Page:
Companies with poor track records will design, administer and score Common Core exams. The same old firms, including Pearson, Educational Testing Service and CTB/McGraw-Hill, will produce the tests. These corporations have long histories of mistakes and incompetence. The multi-national conglomerate Pearson, for example, has been responsible for poor-quality items, scoring errors, computer system crashes and missed deadlines. Despite these failures, Pearson is sharing $23 million in contracts to design the first 18,000 items in the PARCC’s test bank (Gewertz, 2012).
Poor districts will have to cut instructional staff and other basic services to divert money to testing. The move to new standards and tests sets the stage for a huge transfer of resources from cash-strapped schools to testing companies (Samtani, 2012). Federal grants will cover initial test production, but funding for continued development and administration, including scoring, is uncertain. In addition, many schools lack the necessary computer infrastructure (Herbert, 2012). States and districts will have to invest in expensive new equipment, wiring and broadband. Costs will greatly exceed benefits. This money would be better spent on educational essentials such as teachers and books.
Enormous amounts of time will be wasted. Too few computers are available in many schools. To accommodate all students, testing will have to go on for weeks. This will cause even more disruption as classes are put on hold to allow test-taking. Computer labs will be unavailable for teaching and learning. Test prep will remain a huge time-waster, likely eating up even more learning time than it now does.
America’s children, teachers, parents, communities and the nation deserve better. High-quality assessment can improve teaching and learning and provide useful information about schools. Examples of better assessments include well-designed formative assessments (FairTest, 2006), performance assessments that are part of the curriculum (New York Performance Standards Consortium), and portfolios or Learning Records (FairTest, 2007) of actual student work. Schools can be evaluated using multiple sources of evidence that includes limited, low-stakes testing, school quality reviews, and samples of ongoing student work (Neill, 2010).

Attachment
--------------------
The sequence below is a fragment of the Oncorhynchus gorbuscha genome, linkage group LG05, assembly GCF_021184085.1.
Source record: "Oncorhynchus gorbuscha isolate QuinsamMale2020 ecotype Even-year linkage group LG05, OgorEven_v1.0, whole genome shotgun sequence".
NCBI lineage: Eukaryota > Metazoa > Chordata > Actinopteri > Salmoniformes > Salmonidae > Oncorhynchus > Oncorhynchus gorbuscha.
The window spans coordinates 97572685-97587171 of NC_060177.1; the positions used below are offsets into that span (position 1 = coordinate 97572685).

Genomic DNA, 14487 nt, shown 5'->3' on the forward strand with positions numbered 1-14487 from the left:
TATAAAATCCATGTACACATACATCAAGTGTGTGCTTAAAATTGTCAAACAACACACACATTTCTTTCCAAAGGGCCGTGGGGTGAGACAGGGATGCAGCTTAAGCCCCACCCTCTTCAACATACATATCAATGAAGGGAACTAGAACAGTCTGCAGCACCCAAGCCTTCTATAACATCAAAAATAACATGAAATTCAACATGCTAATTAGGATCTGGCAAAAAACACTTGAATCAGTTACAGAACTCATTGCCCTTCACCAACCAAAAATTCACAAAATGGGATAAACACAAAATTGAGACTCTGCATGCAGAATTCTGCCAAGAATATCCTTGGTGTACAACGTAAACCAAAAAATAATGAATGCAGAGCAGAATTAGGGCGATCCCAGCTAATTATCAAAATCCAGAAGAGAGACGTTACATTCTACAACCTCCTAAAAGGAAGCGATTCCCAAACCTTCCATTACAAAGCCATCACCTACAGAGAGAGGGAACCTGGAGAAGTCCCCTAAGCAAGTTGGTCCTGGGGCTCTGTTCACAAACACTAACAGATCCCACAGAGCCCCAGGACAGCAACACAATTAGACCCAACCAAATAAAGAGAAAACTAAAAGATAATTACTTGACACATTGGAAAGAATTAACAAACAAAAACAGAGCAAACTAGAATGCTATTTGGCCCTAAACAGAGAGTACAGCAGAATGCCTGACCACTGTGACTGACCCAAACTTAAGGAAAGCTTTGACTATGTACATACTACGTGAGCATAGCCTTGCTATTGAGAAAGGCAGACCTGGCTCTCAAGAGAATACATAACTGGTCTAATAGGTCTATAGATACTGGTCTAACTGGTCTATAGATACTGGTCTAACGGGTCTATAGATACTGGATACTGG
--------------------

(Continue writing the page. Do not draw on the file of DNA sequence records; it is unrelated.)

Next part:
Baker, E., et al. 2009. "Problems with the Use of Student Test Scores to Evaluate Teachers," Economic Policy Institute Briefing Paper, http://epi.3cdn.net/b9667271ee6c154195_t9m6iij8k.pdf
FairTest, 2006. “The Value of Formative Assessment.” http://www.fairtest.org/value-formative-assessment
FairTest, 2007. “The Learning Record.” http://www.fairtest.org/learning-record
FairTest. 2011. “Flawed Massachusetts Teacher Evaluation Proposal Risks Further Damage to Teaching and Learning.” http://www.fairtest.org/flawed-ma-teacher-evaluation-proposal-report-home
FairTest, 2012. “How Standardized Testing Damages Education.” http://www.fairtest.org/how-standardized-testing-damages-education-pdf
Gewertz, C. 2012. “Questions Dog Design of Tests,” Education Week. http://www.edweek.org/ew/articles/2012/07/31/37act.h31.html
Guisbond, L., Neill, M., and Schaeffer, R. 2012. NCLB’s Lost Decade for Educational Progress: What Can We Learn from this Policy Failure? (Boston: FairTest), http://www.fairtest.org/NCLB-lost-decade-report-home.
Herbert, M. July/August 2012. “Common Core Testing Online Without Constant Connectivity?” District Administration. http://www.districtadministration.com/article/common-core-testing-online...
Neill, M. June 18, 2010. “A Better Way to Assess Students and Evaluate Schools,” Education Week. http://www.fairtest.org/better-way-assess-students-and-evaluate-schools
New York Performance Standards Consortium. http://performanceassessment.org
Partnership for Assessment of Readiness for College and Careers. Item and Task Prototypes. 2012. http://www.parcconline.org/samples/item-task-prototypes#6.
Samtani, H. 2012. “Common Core Standards Boon to E-Learning Industry,” Schoolbook. The New York Times. http://www.schoolbook.org/2012/08/03/common-core-standards-boon-to-e-lea...
Smarter Balanced Assessment Consortium. A Summary of Core Components. 2012. http://www.smarterbalanced.org/resources-events/publications-resources/p....
U.S. Department of Education. 2012. Race to the Top -- Early Learning Challenge. http://www2.ed.gov/programs/racetothetop-earlylearningchallenge/index.html.